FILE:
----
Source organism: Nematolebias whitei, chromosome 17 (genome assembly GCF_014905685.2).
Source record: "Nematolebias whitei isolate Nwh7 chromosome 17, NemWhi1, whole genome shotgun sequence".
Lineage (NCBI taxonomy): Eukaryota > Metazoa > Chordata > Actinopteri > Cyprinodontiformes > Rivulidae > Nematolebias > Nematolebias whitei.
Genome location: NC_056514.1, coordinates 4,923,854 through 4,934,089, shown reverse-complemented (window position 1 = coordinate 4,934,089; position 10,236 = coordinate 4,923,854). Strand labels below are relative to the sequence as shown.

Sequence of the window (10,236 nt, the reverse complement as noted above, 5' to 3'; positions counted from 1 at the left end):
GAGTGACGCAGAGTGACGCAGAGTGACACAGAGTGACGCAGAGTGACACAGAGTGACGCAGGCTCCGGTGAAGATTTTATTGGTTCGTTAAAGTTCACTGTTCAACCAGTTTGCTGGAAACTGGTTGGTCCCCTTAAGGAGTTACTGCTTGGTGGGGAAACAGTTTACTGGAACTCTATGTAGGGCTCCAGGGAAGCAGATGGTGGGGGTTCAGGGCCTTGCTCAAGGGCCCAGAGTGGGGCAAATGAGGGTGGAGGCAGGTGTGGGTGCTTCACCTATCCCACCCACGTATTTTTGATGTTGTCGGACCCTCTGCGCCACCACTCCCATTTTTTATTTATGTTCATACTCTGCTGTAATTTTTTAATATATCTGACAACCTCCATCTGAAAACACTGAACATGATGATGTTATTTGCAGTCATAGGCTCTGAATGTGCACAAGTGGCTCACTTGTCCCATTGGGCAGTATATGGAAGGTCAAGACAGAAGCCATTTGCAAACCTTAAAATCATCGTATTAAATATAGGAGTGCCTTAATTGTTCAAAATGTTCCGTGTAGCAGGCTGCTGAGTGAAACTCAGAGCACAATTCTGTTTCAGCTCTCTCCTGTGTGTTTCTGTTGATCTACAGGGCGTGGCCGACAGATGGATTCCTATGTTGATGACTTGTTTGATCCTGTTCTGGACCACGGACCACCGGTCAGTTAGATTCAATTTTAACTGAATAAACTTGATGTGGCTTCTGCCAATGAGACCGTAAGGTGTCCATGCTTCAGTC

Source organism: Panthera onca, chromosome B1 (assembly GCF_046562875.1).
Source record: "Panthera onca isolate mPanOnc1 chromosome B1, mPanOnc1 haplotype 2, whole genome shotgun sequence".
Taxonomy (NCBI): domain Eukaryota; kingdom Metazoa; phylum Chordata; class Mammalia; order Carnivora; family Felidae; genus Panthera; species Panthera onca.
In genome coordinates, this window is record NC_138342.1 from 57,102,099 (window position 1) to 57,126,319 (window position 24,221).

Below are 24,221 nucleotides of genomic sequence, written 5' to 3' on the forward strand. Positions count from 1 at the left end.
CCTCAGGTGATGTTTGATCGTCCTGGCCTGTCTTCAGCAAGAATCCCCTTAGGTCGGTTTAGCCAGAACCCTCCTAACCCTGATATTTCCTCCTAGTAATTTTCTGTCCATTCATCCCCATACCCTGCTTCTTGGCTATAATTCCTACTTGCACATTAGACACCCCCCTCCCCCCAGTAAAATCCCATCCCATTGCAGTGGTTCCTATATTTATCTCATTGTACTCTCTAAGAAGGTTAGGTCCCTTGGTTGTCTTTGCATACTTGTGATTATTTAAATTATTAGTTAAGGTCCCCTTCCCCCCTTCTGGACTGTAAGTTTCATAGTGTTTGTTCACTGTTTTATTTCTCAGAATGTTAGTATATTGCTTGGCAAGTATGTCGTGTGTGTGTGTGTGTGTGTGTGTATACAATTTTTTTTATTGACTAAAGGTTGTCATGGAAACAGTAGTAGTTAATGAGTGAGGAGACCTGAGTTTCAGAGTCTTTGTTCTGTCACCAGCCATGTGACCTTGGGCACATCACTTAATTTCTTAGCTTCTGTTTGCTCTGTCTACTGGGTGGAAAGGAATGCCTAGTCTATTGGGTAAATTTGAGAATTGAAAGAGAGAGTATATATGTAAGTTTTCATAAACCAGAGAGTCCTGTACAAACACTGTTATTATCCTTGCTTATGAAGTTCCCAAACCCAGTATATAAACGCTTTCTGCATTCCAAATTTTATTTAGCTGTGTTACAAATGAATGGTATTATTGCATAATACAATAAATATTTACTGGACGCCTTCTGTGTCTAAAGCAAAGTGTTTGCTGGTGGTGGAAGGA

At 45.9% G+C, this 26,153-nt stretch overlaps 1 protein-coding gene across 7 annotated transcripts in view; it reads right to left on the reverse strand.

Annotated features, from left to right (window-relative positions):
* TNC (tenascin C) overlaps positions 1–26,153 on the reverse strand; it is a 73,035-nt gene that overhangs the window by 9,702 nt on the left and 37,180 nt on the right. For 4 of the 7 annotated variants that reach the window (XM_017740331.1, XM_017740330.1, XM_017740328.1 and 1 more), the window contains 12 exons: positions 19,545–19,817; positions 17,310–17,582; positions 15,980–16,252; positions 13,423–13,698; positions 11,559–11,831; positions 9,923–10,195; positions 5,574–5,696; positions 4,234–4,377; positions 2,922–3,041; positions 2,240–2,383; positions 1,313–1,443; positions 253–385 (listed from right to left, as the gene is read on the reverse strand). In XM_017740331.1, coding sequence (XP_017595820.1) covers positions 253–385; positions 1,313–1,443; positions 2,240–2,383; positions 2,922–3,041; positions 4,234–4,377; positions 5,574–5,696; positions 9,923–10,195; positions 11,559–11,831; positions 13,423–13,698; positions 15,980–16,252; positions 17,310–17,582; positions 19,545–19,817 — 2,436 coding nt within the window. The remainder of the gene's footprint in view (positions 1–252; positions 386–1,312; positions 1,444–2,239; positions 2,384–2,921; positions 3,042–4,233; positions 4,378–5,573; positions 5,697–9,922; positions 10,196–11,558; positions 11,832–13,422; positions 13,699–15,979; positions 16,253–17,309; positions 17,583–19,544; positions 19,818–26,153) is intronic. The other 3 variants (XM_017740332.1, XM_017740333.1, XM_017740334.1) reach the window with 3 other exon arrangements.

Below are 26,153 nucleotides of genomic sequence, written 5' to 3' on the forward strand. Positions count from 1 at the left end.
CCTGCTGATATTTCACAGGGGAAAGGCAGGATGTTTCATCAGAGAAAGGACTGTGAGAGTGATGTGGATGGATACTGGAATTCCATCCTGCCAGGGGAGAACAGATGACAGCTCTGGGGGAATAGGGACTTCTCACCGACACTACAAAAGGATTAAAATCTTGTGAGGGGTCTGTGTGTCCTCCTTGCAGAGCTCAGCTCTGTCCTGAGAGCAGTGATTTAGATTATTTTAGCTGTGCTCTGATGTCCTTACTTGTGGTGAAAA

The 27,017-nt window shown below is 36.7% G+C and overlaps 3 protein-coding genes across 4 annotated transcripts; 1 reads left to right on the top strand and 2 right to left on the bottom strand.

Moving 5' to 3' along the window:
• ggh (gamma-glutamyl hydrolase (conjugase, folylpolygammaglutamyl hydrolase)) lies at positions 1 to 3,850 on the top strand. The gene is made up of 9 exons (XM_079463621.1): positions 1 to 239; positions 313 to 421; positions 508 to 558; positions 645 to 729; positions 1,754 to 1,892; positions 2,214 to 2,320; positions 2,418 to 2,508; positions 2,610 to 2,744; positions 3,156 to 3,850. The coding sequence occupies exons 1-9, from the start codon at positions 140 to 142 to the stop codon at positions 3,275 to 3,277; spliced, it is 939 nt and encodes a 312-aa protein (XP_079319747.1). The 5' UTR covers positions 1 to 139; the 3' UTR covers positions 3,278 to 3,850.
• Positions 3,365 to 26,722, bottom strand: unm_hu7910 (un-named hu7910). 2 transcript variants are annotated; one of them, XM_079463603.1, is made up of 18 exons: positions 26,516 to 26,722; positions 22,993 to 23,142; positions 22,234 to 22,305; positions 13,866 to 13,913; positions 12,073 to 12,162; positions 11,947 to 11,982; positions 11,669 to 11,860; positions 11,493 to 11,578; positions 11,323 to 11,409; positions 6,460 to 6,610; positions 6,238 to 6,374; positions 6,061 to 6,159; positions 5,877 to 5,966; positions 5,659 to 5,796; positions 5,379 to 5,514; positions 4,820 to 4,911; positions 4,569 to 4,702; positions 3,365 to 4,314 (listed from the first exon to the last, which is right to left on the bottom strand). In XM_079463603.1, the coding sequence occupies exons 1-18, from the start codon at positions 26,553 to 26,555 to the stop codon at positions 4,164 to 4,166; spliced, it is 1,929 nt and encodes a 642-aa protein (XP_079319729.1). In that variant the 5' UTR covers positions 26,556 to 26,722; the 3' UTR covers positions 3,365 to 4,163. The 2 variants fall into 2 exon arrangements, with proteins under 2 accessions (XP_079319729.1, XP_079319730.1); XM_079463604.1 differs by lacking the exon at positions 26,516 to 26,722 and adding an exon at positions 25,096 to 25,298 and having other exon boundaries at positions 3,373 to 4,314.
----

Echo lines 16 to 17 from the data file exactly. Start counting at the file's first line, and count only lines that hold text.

Below are 26,153 nucleotides of genomic sequence, written 5' to 3' on the forward strand. Positions count from 1 at the left end.
CCTGCTGATATTTCACAGGGGAAAGGCAGGATGTTTCATCAGAGAAAGGACTGTGAGAGTGATGTGGATGGATACTGGAATTCCATCCTGCCAGGGGAGAACAGATGACAGCTCTGGGGGAATAGGGACTTCTCACCGACACTACAAAAGGATTAAAATCTTGTGAGGGGTCTGTGTGTCCTCCTTGCAGAGCTCAGCTCTGTCCTGAGAGCAGTGATTTAGATTATTTTAGCTGTGCTCTGATGTCCTTACTTGTGGTGAAAA